While the holy water fonts are emptied from the Mass of the Lord's Supper until they are refilled with water blessed at the Easter Vigil, they should not be emptied prior to Holy Thursday. The following letter from the Congregation for Divine Worship and the Discipline of the Sacraments rejects this practice. Note the strong bias (reason 1) against inventing practices not called for in the liturgical law. Forcibly rejected is the argument used by some to justify their abuses that "It is not forbidden, so I can do it." In reality, no one may do in that liturgy that which is not prescribed by the Church, specifically the Apostolic See, who alone has authority over it (SC 22, canon 838.


Prot. N. 569/00/L Dear Father:

March 14, 2000

This Congregation for Divine Worship has received your letter sent by fax in which you ask whether it is in accord with liturgical law to remove the Holy Water from the fonts for the duration of the season of Lent.

This Dicastery is able to respond that the removing of Holy Water from the fonts during the season of Lent is not permitted, in particular, for two reasons:

1. The liturgical legislation in force does not foresee this innovation, which in addition to being praeter legem is contrary to a balanced understanding of the season of Lent, which though truly being a season of penance, is also a season rich in the symbolism of water and baptism, constantly evoked in liturgical texts.

2. The encouragement of the Church that the faithful avail themselves frequently of the [sic] of her sacraments and sacramentals is to be understood to apply also to the season of Lent. The "fast" and "abstinence" which the faithful embrace in this season does not extend to abstaining from the sacraments or sacramentals of the Church. The practice of the Church has been to empty the Holy Water fonts on the days of the Sacred Triduum in preparation of the blessing of the water at the Easter Vigil, and it corresponds to those days on which the Eucharist is not celebrated (i.e., Good Friday and Holy Saturday).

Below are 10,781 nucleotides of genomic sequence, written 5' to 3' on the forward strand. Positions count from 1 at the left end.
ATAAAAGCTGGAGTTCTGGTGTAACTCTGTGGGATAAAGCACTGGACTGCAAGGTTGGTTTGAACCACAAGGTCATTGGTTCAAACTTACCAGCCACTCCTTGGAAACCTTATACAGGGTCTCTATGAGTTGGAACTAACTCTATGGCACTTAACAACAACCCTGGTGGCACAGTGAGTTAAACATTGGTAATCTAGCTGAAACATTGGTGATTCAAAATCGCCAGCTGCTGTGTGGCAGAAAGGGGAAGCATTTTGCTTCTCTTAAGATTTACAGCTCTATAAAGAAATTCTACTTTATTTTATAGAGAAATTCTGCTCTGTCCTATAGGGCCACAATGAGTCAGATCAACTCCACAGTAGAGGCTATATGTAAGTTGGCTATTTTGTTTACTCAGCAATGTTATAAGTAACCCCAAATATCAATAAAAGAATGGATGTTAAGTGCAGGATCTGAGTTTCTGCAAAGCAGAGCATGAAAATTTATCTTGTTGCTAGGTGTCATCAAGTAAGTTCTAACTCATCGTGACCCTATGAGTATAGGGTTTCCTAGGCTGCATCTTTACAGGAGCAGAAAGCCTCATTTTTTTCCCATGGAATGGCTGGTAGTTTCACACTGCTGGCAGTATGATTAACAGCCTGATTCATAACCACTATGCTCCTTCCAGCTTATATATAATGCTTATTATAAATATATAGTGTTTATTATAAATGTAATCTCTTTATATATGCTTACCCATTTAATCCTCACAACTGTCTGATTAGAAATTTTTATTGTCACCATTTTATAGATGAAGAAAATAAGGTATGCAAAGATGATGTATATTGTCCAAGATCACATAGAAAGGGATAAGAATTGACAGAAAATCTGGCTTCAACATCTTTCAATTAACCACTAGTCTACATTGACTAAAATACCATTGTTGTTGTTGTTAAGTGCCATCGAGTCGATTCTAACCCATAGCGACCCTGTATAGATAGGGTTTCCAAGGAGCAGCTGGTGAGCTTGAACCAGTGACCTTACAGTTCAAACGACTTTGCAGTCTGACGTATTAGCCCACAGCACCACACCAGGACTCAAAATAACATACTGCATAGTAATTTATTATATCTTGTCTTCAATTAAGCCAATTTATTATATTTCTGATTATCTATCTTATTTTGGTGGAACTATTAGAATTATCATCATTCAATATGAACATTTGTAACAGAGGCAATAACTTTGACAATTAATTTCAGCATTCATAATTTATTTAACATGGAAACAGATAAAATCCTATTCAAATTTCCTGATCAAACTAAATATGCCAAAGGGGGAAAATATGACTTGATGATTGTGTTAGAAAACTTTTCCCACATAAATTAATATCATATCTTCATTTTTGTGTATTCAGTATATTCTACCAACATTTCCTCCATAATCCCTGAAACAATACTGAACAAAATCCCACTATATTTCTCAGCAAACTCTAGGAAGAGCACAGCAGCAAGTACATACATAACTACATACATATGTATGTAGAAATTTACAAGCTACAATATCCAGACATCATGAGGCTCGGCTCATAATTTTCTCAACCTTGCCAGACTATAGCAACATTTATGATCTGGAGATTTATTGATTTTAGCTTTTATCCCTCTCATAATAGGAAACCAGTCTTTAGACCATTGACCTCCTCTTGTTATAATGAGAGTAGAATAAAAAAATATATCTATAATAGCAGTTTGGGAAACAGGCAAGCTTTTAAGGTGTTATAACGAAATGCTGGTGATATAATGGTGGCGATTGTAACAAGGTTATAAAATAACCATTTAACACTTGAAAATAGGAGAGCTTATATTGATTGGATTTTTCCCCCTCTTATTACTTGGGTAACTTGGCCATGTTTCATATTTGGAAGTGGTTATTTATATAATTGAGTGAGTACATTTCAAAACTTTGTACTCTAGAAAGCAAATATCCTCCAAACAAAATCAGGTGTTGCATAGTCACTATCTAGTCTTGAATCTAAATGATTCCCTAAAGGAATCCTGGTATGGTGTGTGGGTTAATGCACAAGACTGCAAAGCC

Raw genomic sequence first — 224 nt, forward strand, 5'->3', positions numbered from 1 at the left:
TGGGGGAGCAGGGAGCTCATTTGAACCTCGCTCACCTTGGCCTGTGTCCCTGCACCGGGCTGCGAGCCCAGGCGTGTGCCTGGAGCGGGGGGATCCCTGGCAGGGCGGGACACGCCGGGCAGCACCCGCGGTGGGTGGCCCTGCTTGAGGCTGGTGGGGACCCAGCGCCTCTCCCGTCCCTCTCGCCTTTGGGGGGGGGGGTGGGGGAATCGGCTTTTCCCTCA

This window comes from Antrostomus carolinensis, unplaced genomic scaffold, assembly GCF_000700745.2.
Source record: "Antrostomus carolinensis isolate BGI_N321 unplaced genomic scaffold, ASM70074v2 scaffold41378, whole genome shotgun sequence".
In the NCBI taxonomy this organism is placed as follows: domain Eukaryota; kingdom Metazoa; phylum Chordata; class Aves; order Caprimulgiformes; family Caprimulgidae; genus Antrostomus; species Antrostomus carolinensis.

Hoping that this resolves the question and with every good wish and kind regard, I am,

Sincerely yours in Christ, [signed]

Mons. Mario Marini Undersecretary
Answered by Colin B. Donovan, STL

1 comment:

Wade Lair said...

What a wonderful post Daniel! This is something too often missed in Catechesis - that Baptism is an indelible mark on the soul. We have the holy water in the font to make sure we recall our Baptismal promises. Because this mark our God has left on us cannot be removed, even after a life of sin and death, it would make abosolutely no sense to remove this reminder for something as relatively trivial as Lent. Our God loves us all, forever, and nothing can take that away from us, in order to escape the love of God, we have to deny it completely, God never ever will do this on his own motives. How beautiful is that? There is always another entrace to the kingdom of God. The converse of this issue is exactly what the church teaches: Lent is a time to reflect on the Bapistmal promises. We are called to Penance, which is basically a way of self-examination that is, I am a baptised child of God - is my life in order from God's point of view? Because of our place in the world we have received the obligation to act as His children. In Lent we are called to thirst for the things of God, just as the earth is thirsting for new rain to begin the growing season, and the Psalm reminds us, "As the deer pants for water, so does my soul for you." You have a wonderful call to educate people and show them the way, thank you for sharing your gifts!